A nano-scale coating is the application of nanostructures on particles to provide various benefits. Nano-scale coatings can make surfaces water-repellent, less susceptible to degradation, more energy efficient, etc., without detracting from the primary function of the underlying material. There are both liquid (Sol-Gel, Co-precipitation) and gas (CVD, MLD, ALD) phase processes that can be used to deposit the various types of nanostructures. This blog post will discuss gas-phase deposition processes: chemical vapor deposition (CVD), atomic layer deposition (ALD) and molecular layer deposition (MLD).
Chemical vapor deposition is the most common gas-phase technique used to deposit a nano-scale coating on a substrate. Typically, the substrate is exposed to two volatile precursors in a reaction chamber and is operated at a high enough temperature to induce chemical reactions between the precursors in the gas phase, and the precursors at the substrate surfaces.
The chemical reactions that occur at substrate surfaces create a strong bond between the coating material and the surface, and the presence of several precursors in the chamber provides for the rapid deposition of a solid thin or thick film coating. CVD is useful for rapidly depositing nano-scale coatings of functional coating layers onto surfaces. However, CVD presents a fundamental trade-off in that process speed typically sacrifices precision and uniformity.
Atomic Layer Deposition (ALD)
Atomic layer deposition is an analog of CVD, which can provide the precision and uniformity sacrificed by its predecessor. ALD uses a “pulsed” process, which introduces two reactive precursors into the process chamber consecutively, as opposed to simultaneously. This process variation of CVD is useful for building successive layers of film on the substrate, providing chemically bonded coatings, yet with angstrom-level thickness and precision.
The ALD process results in a uniform coating at an atomically specified thickness. It is a highly controlled method that is beneficial when depositing precise and uniform nano-scale coatings, and it has excellent repeatability. ALD typically runs at lower temperatures than CVD, which is favored when working with fragile substrates or those with low melting/deformation temperatures. Historically, the consecutive nature of the ALD process has led to slower processes that increase embedded variable costs relative to CVD, however the high-efficiency precursor utilization leads to substantially lower raw materials costs.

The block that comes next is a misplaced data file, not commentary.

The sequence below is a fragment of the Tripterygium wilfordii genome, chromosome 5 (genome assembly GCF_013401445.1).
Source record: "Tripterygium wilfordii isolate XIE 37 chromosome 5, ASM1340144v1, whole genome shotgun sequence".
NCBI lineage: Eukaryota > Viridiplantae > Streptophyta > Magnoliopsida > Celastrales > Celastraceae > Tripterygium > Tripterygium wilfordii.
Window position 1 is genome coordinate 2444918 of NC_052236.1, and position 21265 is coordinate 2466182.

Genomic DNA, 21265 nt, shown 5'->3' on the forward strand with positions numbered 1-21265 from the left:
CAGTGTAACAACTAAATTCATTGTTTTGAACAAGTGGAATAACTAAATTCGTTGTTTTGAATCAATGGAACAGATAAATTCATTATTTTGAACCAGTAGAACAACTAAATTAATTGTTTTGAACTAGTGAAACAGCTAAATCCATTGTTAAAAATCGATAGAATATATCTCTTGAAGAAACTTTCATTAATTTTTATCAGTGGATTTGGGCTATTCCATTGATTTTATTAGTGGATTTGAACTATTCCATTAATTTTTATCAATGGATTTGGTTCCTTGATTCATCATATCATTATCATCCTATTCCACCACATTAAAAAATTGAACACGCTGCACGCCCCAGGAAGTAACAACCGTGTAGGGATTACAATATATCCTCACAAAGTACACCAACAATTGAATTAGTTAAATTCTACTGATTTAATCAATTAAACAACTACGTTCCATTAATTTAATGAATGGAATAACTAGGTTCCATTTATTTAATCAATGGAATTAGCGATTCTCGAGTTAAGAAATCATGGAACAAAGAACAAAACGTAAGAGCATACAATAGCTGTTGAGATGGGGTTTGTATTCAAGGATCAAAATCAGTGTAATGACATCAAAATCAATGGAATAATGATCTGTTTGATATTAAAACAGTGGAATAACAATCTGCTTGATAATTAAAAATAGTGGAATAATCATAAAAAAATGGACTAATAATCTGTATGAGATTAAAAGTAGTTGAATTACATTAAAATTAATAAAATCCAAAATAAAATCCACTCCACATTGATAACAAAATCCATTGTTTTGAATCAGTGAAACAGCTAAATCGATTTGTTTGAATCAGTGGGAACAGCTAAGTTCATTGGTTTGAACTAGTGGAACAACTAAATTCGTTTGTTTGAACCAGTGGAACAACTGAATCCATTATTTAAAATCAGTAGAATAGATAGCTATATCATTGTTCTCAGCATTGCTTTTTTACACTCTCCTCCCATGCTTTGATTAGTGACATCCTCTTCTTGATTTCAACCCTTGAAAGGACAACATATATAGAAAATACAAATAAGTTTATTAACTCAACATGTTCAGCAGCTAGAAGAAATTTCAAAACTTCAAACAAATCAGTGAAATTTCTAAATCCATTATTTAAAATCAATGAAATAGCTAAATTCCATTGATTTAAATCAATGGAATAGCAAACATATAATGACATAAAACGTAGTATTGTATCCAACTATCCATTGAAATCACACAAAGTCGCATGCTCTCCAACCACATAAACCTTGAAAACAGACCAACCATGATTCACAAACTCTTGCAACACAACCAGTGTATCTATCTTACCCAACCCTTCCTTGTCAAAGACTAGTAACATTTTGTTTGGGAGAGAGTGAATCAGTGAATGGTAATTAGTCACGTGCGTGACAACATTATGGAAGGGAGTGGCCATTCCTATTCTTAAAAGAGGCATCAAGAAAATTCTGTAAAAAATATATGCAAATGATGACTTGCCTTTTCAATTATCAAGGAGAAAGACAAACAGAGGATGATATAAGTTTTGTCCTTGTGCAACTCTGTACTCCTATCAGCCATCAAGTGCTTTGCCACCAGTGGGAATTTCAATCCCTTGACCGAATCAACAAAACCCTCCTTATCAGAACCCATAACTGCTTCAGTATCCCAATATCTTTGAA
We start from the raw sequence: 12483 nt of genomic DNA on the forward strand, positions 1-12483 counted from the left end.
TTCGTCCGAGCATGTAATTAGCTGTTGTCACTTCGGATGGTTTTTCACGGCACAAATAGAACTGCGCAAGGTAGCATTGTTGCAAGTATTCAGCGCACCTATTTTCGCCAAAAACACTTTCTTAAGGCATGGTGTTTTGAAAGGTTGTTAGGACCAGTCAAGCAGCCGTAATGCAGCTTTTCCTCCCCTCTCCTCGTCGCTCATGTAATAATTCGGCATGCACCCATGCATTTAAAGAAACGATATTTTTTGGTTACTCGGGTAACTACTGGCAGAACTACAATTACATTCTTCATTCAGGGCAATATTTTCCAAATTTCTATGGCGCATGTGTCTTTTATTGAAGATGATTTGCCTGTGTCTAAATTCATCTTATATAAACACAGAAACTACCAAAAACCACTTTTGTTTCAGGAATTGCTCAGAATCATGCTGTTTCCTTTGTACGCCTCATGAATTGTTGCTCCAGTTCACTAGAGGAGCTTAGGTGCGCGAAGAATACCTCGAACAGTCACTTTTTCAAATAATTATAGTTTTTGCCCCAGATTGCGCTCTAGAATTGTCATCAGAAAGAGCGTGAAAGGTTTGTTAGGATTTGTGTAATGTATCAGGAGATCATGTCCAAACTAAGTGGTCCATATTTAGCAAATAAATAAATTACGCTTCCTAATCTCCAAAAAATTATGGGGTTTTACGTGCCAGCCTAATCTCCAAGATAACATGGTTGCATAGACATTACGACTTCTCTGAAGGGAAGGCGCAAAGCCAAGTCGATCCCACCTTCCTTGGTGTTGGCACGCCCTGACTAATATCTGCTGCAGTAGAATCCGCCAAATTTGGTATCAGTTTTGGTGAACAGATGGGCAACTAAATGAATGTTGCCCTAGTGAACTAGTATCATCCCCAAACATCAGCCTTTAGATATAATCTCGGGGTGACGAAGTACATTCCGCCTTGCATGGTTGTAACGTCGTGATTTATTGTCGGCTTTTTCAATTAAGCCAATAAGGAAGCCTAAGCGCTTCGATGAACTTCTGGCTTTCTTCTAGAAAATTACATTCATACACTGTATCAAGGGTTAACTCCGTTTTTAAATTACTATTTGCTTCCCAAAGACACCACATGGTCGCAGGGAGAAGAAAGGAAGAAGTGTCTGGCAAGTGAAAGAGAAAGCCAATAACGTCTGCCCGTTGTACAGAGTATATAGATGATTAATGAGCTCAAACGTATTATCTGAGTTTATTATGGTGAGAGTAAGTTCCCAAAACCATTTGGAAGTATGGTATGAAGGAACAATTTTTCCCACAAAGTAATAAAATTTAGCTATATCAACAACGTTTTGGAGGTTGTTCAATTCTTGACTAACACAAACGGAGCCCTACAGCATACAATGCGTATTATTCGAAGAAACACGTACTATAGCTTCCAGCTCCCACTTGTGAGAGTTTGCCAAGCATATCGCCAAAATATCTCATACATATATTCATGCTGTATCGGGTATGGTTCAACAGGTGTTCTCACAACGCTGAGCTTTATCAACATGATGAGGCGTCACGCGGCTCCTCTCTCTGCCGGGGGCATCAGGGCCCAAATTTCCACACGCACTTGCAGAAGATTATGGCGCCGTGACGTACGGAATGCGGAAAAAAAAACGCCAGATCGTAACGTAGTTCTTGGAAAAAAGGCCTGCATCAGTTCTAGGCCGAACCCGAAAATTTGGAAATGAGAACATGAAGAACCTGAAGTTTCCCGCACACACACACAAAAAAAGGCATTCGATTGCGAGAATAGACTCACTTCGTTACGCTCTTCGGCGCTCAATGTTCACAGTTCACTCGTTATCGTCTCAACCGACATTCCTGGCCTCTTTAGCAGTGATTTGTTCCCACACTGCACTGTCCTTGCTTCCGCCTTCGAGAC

When applying ALD to particles, which have higher surface areas and require more precursor to fully saturate the surfaces, this time-based limitation has been a large barrier to commercialization, resulting in fantastic performance results that have been stranded in the lab or benchtop scale. Forge Nano has been pioneering methods to overcome the time-based limitation imposed by ALD, and has been the first to demonstrate a scalable ALD system for upgrading powders and particles. Forge Nano has patented its particle ALD manufacturing systems that are now producing over 1,000 kg of materials per day for the Li-ion battery market (US 9,284,643 and US 9,546,424).
Molecular Layer Deposition (MLD)
The molecular layer deposition process is a subset of ALD, as it also deposits nano-scale coatings in consecutive layers to provide a uniform finish, but the difference with MLD is that an additional organic molecular component is also embedded within the films. The result of this chemistry variant is that hybrid organic-inorganic or full polymer films (deposited one monomer unit at a time) can be produced using MLD.
Forge Nano’s scalable manufacturing systems are also well-suited to manufacture these hybrid polymeric coatings at scale. The organic thin films created using MLD can optimize the performance of photonic/electronic devices and can provide new functions and benefits that cannot be achieved with ceramic ALD coatings alone. Hybrid coatings have the potential to combine the best properties of two entirely different chemistries, resulting in a dramatic expansion of the nano-scale coatings ‘toolkit’, to maximize value for specific applications. Forge Nano has exclusively licensed technology for MLD coatings from the University of Oslo (US 8,124,179)
Forge Nano is creating value for its partners in a variety of markets, such as energy storage (e.g. batteries and ultracapacitors), energy conversion (e.g. catalysts), and wide array of industrial materials (e.g. coated glassy, metallic and ceramic powders). Forge Nano has been designing coated catalysts using ALD for petrochemicals, biofuels and supporting shale gas conversion and clean coal technologies. With a focus on high efficiency and low cost, the catalysts reduce energy and catalyst consumption, increase product yields, and are ultimately creating jobs by reducing waste. ALD is a popular choice for coating lithium-ion batteries to protect and enhance the electrode materials. Forge Nano’s coatings on these batteries have increased battery lifetime by as much as 300%. Forge Nano has built a robust patent portfolio providing itself and its customers with full protection and coverage for ALD and MLD-enabled battery material manufacturing, compositions and applications. With a focus on high efficiency and low cost, the catalysts reduce energy and catalyst consumption, increase product yields, and are ultimately creating jobs by reducing waste.
ALD is a popular choice for coating lithium-ion batteries to protect and enhance the electrode materials. Forge Nano’s coatings on these batteries have increased battery lifetime by as much as 300%. Forge Nano has built a robust patent portfolio providing itself and its customers with full protection and coverage for ALD and MLD-enabled battery material manufacturing, compositions and applications.
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